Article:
The KenpoNet Discussion Forum

# Motion/movement - Universal Pattern

May 30 2009 at 5:16 AM
No score for this post

To understand the Universal Pattern is to understand movement. To understand movement is to understand the concepts of fighting.

SGM Ed Parker created the statement above. The Universal Pattern was created by Ed Parker and the UP contains all possible movements.

So to understand Kenpo you need to know what movement/motion is and you need to study the UP.

Motion can be devided into 5 sections. Most of these sections can be subdevided.

The first section is direction. Direction embodies the direction from where the attacker initiates his action. Such an action can be restricted or enforced by the location of the person(s) involved or the location of environmental objects. When this restricts your own action, you're forced to use other directions. Therefore action can stem from:
- the front
- the back
- the left side
- the right side
- above
- below

The second section is method. Method is the underlying movement in which a block or strike can be executed. There are only two possibilities. There is lineair and there is circular. All the others are variations of these two.

When you apply one of these methods, you'll have to use a certain path. Path is the third section of movement. The path of travel can be horizontal, vertical and diagonal.

This brings us to the fourth section, which is dimension. Dimensions of travel encompass height, width and depth of movement or the height, width and depth that can be created or controlled by motion.

The fifth and last section is angle. Angle of travel encompasses the measure of degree. For instance a kick. A kick can be executed at a 45 degree or a 90 degree.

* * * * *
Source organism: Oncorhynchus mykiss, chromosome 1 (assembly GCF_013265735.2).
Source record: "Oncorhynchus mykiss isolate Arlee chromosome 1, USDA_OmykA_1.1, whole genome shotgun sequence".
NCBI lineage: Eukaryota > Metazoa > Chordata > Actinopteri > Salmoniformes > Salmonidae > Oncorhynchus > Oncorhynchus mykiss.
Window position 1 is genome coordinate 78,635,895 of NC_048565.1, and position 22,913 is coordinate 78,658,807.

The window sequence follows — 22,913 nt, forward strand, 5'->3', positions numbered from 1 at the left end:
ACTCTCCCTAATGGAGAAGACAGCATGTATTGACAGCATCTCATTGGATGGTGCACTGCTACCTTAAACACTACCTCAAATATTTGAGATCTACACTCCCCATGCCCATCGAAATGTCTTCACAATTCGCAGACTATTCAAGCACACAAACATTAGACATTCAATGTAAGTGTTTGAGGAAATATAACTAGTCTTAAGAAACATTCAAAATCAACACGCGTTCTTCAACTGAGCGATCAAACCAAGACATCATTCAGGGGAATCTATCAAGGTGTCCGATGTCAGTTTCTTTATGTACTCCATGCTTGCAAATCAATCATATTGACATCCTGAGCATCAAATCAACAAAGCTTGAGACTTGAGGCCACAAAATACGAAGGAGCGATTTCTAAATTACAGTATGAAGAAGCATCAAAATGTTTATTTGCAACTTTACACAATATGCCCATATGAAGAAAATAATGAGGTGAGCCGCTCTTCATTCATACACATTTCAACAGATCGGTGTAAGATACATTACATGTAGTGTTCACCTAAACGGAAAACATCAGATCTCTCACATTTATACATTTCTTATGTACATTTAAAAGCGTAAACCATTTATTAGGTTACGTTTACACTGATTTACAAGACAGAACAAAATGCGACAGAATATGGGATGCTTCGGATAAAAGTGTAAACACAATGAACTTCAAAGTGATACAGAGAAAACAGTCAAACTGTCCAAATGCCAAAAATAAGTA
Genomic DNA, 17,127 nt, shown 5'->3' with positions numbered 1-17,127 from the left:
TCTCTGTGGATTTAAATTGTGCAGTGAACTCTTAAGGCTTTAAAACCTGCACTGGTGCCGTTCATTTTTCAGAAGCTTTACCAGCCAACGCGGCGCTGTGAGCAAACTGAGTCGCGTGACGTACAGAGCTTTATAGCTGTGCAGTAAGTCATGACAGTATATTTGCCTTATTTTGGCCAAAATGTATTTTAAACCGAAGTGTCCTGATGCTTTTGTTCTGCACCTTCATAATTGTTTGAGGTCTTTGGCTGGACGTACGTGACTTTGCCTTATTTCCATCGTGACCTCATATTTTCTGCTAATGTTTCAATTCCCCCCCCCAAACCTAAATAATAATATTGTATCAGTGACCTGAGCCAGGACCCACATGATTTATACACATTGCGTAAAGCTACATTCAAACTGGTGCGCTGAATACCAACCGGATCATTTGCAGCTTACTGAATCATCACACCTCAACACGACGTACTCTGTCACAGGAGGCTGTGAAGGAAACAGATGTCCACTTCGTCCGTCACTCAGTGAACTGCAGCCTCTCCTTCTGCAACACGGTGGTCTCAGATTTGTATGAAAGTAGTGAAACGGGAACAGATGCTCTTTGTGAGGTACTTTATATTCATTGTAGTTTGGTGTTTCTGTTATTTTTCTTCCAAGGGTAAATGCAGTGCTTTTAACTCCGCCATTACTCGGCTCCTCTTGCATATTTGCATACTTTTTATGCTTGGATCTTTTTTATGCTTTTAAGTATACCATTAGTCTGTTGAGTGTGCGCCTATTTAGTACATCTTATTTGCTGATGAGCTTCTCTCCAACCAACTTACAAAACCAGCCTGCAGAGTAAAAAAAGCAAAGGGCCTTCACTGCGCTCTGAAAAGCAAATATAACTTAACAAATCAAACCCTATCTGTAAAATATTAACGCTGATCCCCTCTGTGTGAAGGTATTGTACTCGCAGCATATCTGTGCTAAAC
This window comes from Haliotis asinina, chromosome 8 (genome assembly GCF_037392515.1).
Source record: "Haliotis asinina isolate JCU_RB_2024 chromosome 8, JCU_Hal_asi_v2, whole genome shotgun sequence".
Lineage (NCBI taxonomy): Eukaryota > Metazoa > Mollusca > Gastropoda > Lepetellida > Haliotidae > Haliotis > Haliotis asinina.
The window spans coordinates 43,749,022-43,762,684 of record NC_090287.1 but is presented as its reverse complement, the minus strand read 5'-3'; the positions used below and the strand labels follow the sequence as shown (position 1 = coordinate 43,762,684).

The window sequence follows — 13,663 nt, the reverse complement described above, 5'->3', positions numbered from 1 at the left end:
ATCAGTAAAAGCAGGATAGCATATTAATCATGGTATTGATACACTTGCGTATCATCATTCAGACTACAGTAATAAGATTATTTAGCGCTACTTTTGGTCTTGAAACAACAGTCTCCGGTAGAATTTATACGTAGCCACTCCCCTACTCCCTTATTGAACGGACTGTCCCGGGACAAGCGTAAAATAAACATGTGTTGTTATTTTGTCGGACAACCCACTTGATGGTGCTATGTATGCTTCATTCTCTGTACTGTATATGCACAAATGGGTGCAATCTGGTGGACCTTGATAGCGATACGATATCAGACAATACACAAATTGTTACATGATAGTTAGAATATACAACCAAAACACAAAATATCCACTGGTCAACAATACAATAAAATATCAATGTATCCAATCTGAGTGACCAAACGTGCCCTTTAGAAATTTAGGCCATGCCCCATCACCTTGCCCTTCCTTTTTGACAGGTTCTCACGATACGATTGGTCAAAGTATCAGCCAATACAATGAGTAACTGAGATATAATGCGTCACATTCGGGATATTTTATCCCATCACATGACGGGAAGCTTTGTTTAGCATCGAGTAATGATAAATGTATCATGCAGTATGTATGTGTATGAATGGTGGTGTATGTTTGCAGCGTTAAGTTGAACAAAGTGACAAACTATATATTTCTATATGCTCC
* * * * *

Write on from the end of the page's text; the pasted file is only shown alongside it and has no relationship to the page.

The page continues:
In short:

Motion
Direction
o Front
o Back
o Left
o Right
o Up/Above
o Under
Method
o Lineair
o Circling
Path
o Horizontal
o Vertical
o Diagonal
Dimension
o Height
o Width
o Depth
Angle
o Measure of degree

How can we translate the above into the Universal Pattern?

First of all, it's important to know what your point of reference is. Let's say that you are the referencepoint yourself.

Well, let's start with direction. Place the UP flat on the ground and stand in the middle. Using the clock-principle we can draw a line from 3 o'clock towards 9 o'clock, you'll have a front section and a back section.
When drawing a line from 12 o'clock towards 6 o'clock you'll have a left section and a right section.
When placing the UP on it's side you can stand on the 12-6 line. Than you can draw again a line from 3 o'clock towards 9 o'clock and you'll have an upper section and an under section.

Next on the list is method. In the UP you'll find the lineair lines in the + and x signs, the diamond shape and of course the 8 lines that connect the + with the x sign.
The circling lines are the big circle, the smaller circle that embodies the four small circles. Those four small circles make two diagonal figure eights and a horizontal and a vertical elipse figure eight.

The following in order is path. As already written you can find the horizontal, vertical and diagonal paths in the + and x signs.

That brings us to the fourth section which is dimension. You can find the height and width of the UP in the standard model. But actually the UP is a 3D symbol, so there definitely is a depth zone in the UP.

The last section angle is now up. The measure of degree can also be found in the UP. For example, when standing in the center of the UP and executing a punch, you can punch at chest height (which can be the line from center towards 3 o'clock), head height (which can be the line from center towards 01:30 o'clock) or at stomach height (which can be the line from center towards 04:30 o'clock). Same goes for a kick etc.

Who of you can add more useful information on this interesting subject?